The authors concluded that in this retrospective analysis, DEC10-VEN showed better outcomes compared to intensive chemotherapy in newly diagnosed AML. Patients who were at both low risk as well as high risk of early mortality with intensive chemotherapy appeared to benefit from DEC10-VEN. These results have implications for the design of future clinical trials incorporating venetoclax-based regimens. The authors commented that clinical trials evaluating the role of venetoclax with hypomethylating agents in younger and older ‘fit’ patients are currently ongoing at their institution.

References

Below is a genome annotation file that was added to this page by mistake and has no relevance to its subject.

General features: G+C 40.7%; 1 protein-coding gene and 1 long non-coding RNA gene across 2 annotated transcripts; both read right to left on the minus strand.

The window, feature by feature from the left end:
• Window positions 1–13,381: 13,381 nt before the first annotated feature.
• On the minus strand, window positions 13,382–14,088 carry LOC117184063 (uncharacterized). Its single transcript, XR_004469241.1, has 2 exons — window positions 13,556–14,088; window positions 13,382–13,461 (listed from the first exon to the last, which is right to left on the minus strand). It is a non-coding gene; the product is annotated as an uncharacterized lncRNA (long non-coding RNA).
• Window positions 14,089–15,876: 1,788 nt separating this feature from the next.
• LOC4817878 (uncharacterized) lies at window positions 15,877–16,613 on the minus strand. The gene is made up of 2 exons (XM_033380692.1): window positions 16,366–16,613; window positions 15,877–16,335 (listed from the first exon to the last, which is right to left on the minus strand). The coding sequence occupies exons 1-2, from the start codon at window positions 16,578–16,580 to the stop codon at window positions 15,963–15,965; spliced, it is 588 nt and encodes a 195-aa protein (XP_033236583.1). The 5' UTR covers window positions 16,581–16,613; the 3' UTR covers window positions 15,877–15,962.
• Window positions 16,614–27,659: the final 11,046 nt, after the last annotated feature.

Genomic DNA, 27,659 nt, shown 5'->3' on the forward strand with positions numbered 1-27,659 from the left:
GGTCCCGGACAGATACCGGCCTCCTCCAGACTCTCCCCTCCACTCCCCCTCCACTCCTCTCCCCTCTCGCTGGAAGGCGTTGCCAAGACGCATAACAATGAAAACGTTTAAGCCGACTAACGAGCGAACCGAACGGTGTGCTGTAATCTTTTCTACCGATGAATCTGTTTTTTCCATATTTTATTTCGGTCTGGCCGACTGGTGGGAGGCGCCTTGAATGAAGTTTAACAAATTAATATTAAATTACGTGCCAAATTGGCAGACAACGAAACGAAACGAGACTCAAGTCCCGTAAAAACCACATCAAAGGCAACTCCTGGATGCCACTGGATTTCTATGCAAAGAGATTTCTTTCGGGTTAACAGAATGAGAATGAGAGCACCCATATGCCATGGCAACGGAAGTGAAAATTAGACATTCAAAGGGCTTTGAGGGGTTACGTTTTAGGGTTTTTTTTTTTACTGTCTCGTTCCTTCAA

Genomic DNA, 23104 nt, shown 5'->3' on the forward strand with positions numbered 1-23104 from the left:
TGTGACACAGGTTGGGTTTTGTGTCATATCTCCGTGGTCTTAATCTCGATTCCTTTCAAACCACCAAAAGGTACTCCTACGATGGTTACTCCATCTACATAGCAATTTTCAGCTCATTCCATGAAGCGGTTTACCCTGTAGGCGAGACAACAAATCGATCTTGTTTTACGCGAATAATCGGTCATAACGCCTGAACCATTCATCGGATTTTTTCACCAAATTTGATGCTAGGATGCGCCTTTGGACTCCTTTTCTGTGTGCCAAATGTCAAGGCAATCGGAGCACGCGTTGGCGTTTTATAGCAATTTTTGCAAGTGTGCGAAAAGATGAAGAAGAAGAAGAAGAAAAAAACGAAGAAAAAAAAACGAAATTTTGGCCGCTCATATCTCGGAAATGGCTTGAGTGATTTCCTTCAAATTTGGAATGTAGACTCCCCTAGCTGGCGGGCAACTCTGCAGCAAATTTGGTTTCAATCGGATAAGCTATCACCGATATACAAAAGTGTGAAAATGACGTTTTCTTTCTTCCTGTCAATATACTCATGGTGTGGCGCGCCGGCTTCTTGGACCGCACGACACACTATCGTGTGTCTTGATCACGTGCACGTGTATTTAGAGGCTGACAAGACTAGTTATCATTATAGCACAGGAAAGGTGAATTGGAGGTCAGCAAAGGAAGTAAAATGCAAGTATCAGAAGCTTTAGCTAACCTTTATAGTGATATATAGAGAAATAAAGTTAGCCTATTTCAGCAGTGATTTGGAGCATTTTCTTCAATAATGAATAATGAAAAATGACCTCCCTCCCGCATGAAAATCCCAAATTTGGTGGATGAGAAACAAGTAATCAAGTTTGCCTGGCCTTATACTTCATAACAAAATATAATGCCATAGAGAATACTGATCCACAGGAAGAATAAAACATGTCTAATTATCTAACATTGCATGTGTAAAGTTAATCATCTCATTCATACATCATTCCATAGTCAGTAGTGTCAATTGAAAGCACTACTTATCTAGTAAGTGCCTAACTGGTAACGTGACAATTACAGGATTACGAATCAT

Short NJ et al. Acute myeloid leukaemia. Lancet. 2018;392(10147):593-606. Kantarjian H et al. Intensive chemotherapy does not benefit most older patients (age 70 years or older) with acute myeloid leukemia. Blood. 2010;116(22):4422-9. DiNardo C et al. A randomized, double-blind, placebo-controlled study of venetoclax with azacitidine vs azacitidine in treatment-naïve patients with acute myeloid leukemia ineligible for intensive therapy-viale-A. Abstract LB2601. EHA 25th Congress, 11-21 June, 2020. Wei AH et al. Venetoclax plus LDAC for patients with untreated AML ineligible for intensive chemotherapy: Phase 3 randomized placebo-controlled trial. Blood. 2020;135(24):2137-45. Estey E et al. Recent drug approvals for newly diagnosed acute myeloid leukemia: gifts or a Trojan horse? Leukemia 2020;34(3):671-81. Maiti A et al. 10-day decitabine and venetoclax (dec10-ven) vs. intensive chemotherapy (IC) in acute myeloid leukemia (AML): a propensity score matched analysis stratified by risk of treatment-related mortality. Abstract S141. EHA 25th Congress, 11-21 June, 2020. Maiti A, DiNardo CD, Rausch CR, et al. Ten-day decitabine with venetoclax (DEC10-VEN) in acute myeloid leukemia: updated results of a phase II trial. Blood. 2019;134(Suppl 1):2637. Walter RB et al. Prediction of early death after induction therapy for newly diagnosed acute myeloid leukemia with pretreatment risk scores: a novel paradigm for treatment assignment. J Clin Oncol. 2011;29(33):4417-23.